Chinese utilities’ ambitious renewable energy targets raise questions about costs, delivery

China’s six big state-owned power generating groups have set targets that could lift the country’s renewable energy generating capacity by almost half in the next five years, helping to realise its decarbonisation goals ahead of expectations.

Chinese utilities’ ambitious renewable energy targets raise questions about costs, delivery

By Eric Ng 

The revelation of the wind, solar and hydropower expansion plans has, however, raised questions about whether and how they will be realised, given a lack of clear policy support for financing the grid enhancement and energy storage facilities needed.

“The uncertainty is not about how much capacity can be installed, but rather whether other infrastructure will be there to support the increased capacity,” said Lin Boqiang, dean of Xiamen University’s China Institute for Studies in Energy Policy. “That is the biggest question.

”The plans are a clear sign that the companies are heeding President Xi Jinping’s call last year for China to hit peak carbon emissions before 2030 and become carbon-neutral by 2060. What is not clear, however, is how the costs of the infrastructure to support the rapid growth of intermittent wind and solar power will be shared among companies, consumers and government.

This growth entails the expansion and upgrade of the national grid, both in terms of hard infrastructure, such as power lines and energy storage facilities, and information technology systems to manage demand, supply and rising inter-regional power trading.

Their combined five-year renewable energy ambitions could see China Huaneng Group, China Datang Corporation, China Huadian Group, China Energy Investment Group, State Power Investment Corporation and China Three Gorges Corporation together add 400 gigawatts (GW) of capacity by 2025, according to their recent disclosures. This amounts to 44.4 per cent of China’s wind, solar and hydro capacity in December.

A more flexible distribution system is key to a successful transition from the relatively steady fossil fuels-dominated electricity system to one that relies much more on lower-carbon and more variable sources.

How does China generate its energy?

“There are no clear mechanisms for investors to fully recover the costs for those investments. The incentives for commercial investment are low, at least for now,” he added.Wind and solar farm developers may have to invest in or pay for energy storage and peak demand shaving infrastructure to facilitate the absorption of wind and solar energy for future projects, under a proposal floated last month by the National Energy Administration (NEA) for industry consultation.

The power distributors will most likely continue to expand grids and inter-regional power trading, but probably limit their investment in energy storage and grid enhancements for renewable energy absorption, if the government does not allow them to fully recover their costs, Zhang added.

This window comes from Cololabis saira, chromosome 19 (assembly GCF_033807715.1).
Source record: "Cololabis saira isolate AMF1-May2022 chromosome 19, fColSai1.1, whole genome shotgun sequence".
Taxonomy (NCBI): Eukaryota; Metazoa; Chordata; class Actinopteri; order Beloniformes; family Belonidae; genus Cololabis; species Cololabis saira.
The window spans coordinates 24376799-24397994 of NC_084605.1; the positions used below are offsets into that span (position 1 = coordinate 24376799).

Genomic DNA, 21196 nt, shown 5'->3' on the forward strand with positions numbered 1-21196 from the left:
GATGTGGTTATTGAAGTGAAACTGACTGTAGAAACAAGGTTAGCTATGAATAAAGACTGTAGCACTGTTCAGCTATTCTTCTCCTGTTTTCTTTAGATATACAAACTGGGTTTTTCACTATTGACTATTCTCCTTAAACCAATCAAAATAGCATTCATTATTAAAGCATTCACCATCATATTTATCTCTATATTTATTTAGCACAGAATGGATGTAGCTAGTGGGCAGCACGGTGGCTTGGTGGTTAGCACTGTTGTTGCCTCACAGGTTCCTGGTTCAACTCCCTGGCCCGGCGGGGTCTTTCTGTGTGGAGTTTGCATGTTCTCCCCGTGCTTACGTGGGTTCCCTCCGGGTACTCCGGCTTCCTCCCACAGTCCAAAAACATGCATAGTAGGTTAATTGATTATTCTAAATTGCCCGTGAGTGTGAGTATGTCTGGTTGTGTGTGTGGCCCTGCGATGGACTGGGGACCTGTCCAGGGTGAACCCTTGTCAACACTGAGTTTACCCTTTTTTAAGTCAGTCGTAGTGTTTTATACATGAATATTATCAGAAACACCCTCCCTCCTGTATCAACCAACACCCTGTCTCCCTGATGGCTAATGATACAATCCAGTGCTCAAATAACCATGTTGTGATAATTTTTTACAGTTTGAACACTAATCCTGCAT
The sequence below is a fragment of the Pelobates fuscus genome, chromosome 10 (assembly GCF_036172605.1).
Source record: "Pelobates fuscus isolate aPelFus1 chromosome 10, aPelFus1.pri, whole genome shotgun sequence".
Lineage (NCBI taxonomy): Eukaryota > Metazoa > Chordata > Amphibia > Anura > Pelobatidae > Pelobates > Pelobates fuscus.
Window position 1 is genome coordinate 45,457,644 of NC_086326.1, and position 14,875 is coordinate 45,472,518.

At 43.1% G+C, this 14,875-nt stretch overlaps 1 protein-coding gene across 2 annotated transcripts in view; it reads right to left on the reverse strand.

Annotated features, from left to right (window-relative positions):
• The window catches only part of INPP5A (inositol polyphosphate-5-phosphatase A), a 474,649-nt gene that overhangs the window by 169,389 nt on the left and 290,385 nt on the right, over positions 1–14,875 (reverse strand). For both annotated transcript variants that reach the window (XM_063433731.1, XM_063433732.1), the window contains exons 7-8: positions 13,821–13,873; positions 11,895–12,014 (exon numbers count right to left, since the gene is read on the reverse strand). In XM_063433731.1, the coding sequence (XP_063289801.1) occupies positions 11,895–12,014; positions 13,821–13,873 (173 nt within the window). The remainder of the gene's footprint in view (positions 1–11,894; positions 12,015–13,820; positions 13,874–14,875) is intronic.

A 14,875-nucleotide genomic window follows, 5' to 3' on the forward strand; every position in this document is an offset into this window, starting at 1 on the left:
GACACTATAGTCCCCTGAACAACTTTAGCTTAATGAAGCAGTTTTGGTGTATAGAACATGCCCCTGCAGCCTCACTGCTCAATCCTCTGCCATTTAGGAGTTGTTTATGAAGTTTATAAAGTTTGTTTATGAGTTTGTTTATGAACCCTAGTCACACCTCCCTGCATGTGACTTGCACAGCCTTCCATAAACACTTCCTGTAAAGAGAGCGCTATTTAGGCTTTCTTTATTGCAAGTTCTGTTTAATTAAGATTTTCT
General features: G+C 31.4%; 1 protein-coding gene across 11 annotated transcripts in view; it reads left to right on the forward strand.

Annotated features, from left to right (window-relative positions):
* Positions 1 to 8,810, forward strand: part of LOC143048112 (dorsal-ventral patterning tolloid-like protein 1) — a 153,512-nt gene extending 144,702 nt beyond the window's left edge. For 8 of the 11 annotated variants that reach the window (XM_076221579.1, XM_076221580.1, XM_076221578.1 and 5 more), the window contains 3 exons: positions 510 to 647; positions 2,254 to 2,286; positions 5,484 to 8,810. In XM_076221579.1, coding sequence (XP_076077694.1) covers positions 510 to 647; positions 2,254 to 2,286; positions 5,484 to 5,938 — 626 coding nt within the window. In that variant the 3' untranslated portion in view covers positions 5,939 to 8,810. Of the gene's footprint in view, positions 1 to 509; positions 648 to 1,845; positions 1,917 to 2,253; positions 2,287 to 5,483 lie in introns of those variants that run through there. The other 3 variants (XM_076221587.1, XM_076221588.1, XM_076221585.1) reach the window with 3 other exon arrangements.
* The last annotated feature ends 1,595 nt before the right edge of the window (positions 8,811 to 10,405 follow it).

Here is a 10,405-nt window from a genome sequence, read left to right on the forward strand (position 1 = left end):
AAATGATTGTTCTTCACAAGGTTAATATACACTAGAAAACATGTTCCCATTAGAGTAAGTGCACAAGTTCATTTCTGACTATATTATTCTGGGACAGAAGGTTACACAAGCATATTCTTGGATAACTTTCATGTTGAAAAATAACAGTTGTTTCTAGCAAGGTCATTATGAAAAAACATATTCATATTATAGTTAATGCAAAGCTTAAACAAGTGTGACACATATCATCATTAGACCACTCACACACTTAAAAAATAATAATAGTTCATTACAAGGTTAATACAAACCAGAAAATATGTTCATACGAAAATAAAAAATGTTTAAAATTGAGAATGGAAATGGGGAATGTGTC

China’s first Hualong One nuclear reactor begins commercial operations

China’s first Hualong One nuclear reactor begins commercial operations

This may result in a rebound in curtailment of wind and solar power, and may trigger thresholds for provincial governments to delay or stop approving new projects under the current regulatory framework.

This means curtailment rates – the proportion of wind and solar power output dropped by the grid – may rise but not revisit the peak of 17 per cent seen in 2012 and 2016, Zhang said. It stood at 3.4 per cent last year.

The NEA Absorption Monitoring Centre last month warned that curtailment would rise this year after a record 56.3GW of wind farms were installed in last year’s fourth quarter, an increase of 360 per cent year on year. Solar farms installation more than doubled.

China vows carbon neutrality by 2060 during one-day UN biodiversity summit

China vows carbon neutrality by 2060 during one-day UN biodiversity summit

There is a conflict between “relatively low” end-user power prices and surging power distribution costs due to a growing differential in power demand across seasons and rising renewable energy supply, State Grid Corporation of China, which operates power grids in all but five southern provinces, warned this month.

A target to add 400-500GW of renewable capacity over the next five years by China’s power industry would be commendable, as it would put the country ahead of its previously stated ambitions, said Xiamen University’s Lin.

The ambitions set out by President Xi involve more than doubling wind and solar capacity to 1,200GW and lifting the target for non-fossil fuels’ contribution to China’s total energy consumption from 20 per cent to 25 per cent by 2030.

Originally published at South China morning post